8

Staff to be rebalanced at National Defence, Nicholson tells media briefing


 

OTTAWA – As many as 4,800 military and civilian staff at the Department of National Defence could find themselves doing other work, training for new positions or perhaps even out of a job over the next four or five years.

It’s part of a so-called defence renewal strategy unveiled Monday by the Harper government.

The plan could save as much as $1.2 billion a year by 2017-18, but the savings will be plowed back into the department to maintain readiness, Defence Minister Rob Nicholson told a media briefing.

“The intent here is not to reduce the number of regular force, reserve force or civilian employees,” Nicholson said.

Rather, the goal is to rebalance the workforce and move administrative staff towards non-administrative positions at military bases across the country.

But while the plan is not meant to reduce the number of staff, senior defence officials at a technical background briefing said there could be some “individual” job losses among those who can’t retrain or move.

Those officials also took pains to emphasize that the new plan is separate from the budget-cutting exercises of strategic review and the deficit reduction action plan, both of which saw the department eliminate jobs.

Those two activities combined are expected to chop $2.1 billion a year out of the $19-billion defence appropriation by the time all of the measures are fully implemented in 2014.

Changes under the new renewal strategy will be carried out “humanely,” but will “maximize the use if attrition, alternation and retraining wherever possible.”

Background documents also say there will be “fewer managers” and that approximately half of the department’s current bosses “manage too few people.”

Officials would not say how many jobs at National Defence headquarters in Ottawa could be declared redundant, but background documents suggest up to 1,034 staff might be affected.

The renewal document is seen as an answer to a benchmark report two years ago by retired lieutenant-general Andrew Leslie, who recommended slashing the bloated Ottawa-based headquarters structure that was assembled during the mission in Afghanistan.

The plan leans heavily on technology, noting that more flight training will be done in simulators and the military will use a more efficient maintenance system.

Done right, officials said, the renewal program should give the navy more sea days, the air force more flight time and the army more training days in the field.

Buried deep in the documents is a reference to divesting the department of some of its property — something former defence minister Peter MacKay alluded to last spring.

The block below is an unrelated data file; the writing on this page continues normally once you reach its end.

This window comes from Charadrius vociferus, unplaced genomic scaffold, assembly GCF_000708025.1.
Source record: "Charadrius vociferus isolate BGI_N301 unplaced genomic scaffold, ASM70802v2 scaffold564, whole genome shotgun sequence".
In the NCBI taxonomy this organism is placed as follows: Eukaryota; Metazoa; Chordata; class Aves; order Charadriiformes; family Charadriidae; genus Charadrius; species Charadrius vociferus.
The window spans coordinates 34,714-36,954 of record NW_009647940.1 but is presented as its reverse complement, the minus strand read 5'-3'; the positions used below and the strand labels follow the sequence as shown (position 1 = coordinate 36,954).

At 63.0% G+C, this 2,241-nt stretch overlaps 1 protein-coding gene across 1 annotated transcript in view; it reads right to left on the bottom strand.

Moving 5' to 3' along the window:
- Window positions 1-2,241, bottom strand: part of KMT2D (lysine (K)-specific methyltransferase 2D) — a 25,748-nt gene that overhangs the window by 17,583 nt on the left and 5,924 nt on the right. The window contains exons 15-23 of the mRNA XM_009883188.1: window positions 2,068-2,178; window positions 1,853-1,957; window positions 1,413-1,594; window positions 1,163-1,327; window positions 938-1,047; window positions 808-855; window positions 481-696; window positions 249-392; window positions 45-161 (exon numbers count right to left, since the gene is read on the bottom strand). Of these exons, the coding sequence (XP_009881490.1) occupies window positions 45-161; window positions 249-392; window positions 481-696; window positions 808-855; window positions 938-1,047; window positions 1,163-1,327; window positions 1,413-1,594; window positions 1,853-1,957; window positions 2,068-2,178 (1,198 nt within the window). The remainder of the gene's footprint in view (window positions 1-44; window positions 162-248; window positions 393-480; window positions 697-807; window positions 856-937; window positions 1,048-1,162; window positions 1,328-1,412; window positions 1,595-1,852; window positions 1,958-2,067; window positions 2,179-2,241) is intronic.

Defence experts, including retired general Rick Hillier, have said the government will not be able to meet its budget targets at National Defence without reducing the size of the regular force from its current level of about 68,000 members.

One of the big Conservative election promises in 2006 was to grow the size of the military to 75,000, a figure that was later scaled back to 70,000 and finally 68,000.


 

Staff to be rebalanced at National Defence, Nicholson tells media briefing

  1. “But while the plan is not meant to reduce the number of staff”

    If the number of staff isn’t reduced and all can expect annual pay raises how will “The plan could save as much as $1.2 billion [or nothing] a year by 2017-18?

    Smoke and mirrors like every other defence plan to save money by cutting waste or finding “efficiency”.

    • fred, quite acting like you know anything about the military.

      You don’t.

  2. I’ve worked at NDHQ. My buddies and I observed a phenomenon we dubbed the
    “Three O’clock Fire Drill”. The number of people who GTFO of those towers at 3 pm far,
    far exceed those who arrived at or before 7 am.

    Here’s an experiment you can try for yourself: Go to NDHQ from 6-8 am and count the number of people, both civvies and military personnel entering the building. Go again from 2-5 pm, again count. You’ll find that not a lot of public servants are putting in 7.5+ hours a day, and that while a few military folks work 9+ hours a day, many work less than 6.

    There’s a disproportionate, uneven distribution of labour going on.

    • hmm thats very interesting. not enough work to go around…

  3. On top of $2 billion for CCVs the army doesn’t want. $1.5 billion in accounting errors. About $1 billion annually it can’t spend. Whatever the AOPs eventually costs, 15 CH-47Fs it won’t need.

    It appears that DND could be cut another couple billion dollars annually without any negative effects on actual “defence” and probably an improvement.

    • fred, you don’t know anything about the CF.
      Quit posting.

      The Chinooks are more useful than the Griffons.

  4. There will be two general groups of people this plan effects in NDHQ. Group 1-generally more senior- will try to turn this into a windfall- large severance plus pension perhaps in some cases after a few years on fully paid stress leave from the trauma of the changes with some sort of disability payout. Group 2 will try to prevent change and string out reorganization (don’t you love the Newspeak term”rebalancing”) until it’s forgotten about and they can graduate to join Group 1.

    The gov’t had no real choice but to announce this plan. Leslie joined the Liberals and if attempts to fix DND weren’t made it could be used against them. Now they have a “plan” which conveniently doesn’t have to show anything until after the 2015 election.

    • There are two groups of people.

      Those that know about the military.
      And you.

Sign in to comment.